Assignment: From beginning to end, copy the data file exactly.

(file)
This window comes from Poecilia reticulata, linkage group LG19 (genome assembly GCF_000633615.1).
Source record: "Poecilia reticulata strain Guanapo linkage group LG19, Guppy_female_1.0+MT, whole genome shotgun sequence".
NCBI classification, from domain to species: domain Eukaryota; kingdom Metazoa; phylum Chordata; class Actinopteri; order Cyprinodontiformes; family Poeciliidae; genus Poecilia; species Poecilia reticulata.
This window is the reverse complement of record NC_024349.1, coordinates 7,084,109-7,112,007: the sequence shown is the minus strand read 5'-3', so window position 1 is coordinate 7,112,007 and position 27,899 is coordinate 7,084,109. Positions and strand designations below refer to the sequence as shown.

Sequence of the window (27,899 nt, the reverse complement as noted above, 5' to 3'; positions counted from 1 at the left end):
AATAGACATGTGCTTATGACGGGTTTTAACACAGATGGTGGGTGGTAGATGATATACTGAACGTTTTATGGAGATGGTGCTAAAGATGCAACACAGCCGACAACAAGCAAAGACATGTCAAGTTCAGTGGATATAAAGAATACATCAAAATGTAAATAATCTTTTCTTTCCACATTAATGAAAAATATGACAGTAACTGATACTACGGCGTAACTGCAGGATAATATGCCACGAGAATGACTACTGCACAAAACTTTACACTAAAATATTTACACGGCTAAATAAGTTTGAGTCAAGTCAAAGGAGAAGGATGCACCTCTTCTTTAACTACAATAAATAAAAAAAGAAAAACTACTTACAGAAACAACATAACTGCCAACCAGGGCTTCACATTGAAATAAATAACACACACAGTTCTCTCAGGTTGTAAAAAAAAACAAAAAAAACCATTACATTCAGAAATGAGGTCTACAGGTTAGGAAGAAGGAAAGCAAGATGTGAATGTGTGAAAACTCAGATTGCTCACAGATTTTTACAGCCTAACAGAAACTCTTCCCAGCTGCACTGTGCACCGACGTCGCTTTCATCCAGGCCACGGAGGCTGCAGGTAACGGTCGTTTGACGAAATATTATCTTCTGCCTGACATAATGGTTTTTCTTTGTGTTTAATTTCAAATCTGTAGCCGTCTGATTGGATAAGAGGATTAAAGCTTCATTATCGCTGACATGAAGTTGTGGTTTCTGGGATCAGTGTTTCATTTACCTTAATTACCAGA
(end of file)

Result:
This window comes from Poecilia reticulata, linkage group LG19 (genome assembly GCF_000633615.1).
Source record: "Poecilia reticulata strain Guanapo linkage group LG19, Guppy_female_1.0+MT, whole genome shotgun sequence".
NCBI classification, from domain to species: domain Eukaryota; kingdom Metazoa; phylum Chordata; class Actinopteri; order Cyprinodontiformes; family Poeciliidae; genus Poecilia; species Poecilia reticulata.
This window is the reverse complement of record NC_024349.1, coordinates 7,084,109-7,112,007: the sequence shown is the minus strand read 5'-3', so window position 1 is coordinate 7,112,007 and position 27,899 is coordinate 7,084,109. Positions and strand designations below refer to the sequence as shown.

Sequence of the window (27,899 nt, the reverse complement as noted above, 5' to 3'; positions counted from 1 at the left end):
AATAGACATGTGCTTATGACGGGTTTTAACACAGATGGTGGGTGGTAGATGATATACTGAACGTTTTATGGAGATGGTGCTAAAGATGCAACACAGCCGACAACAAGCAAAGACATGTCAAGTTCAGTGGATATAAAGAATACATCAAAATGTAAATAATCTTTTCTTTCCACATTAATGAAAAATATGACAGTAACTGATACTACGGCGTAACTGCAGGATAATATGCCACGAGAATGACTACTGCACAAAACTTTACACTAAAATATTTACACGGCTAAATAAGTTTGAGTCAAGTCAAAGGAGAAGGATGCACCTCTTCTTTAACTACAATAAATAAAAAAAGAAAAACTACTTACAGAAACAACATAACTGCCAACCAGGGCTTCACATTGAAATAAATAACACACACAGTTCTCTCAGGTTGTAAAAAAAAACAAAAAAAACCATTACATTCAGAAATGAGGTCTACAGGTTAGGAAGAAGGAAAGCAAGATGTGAATGTGTGAAAACTCAGATTGCTCACAGATTTTTACAGCCTAACAGAAACTCTTCCCAGCTGCACTGTGCACCGACGTCGCTTTCATCCAGGCCACGGAGGCTGCAGGTAACGGTCGTTTGACGAAATATTATCTTCTGCCTGACATAATGGTTTTTCTTTGTGTTTAATTTCAAATCTGTAGCCGTCTGATTGGATAAGAGGATTAAAGCTTCATTATCGCTGACATGAAGTTGTGGTTTCTGGGATCAGTGTTTCATTTACCTTAATTACCAGA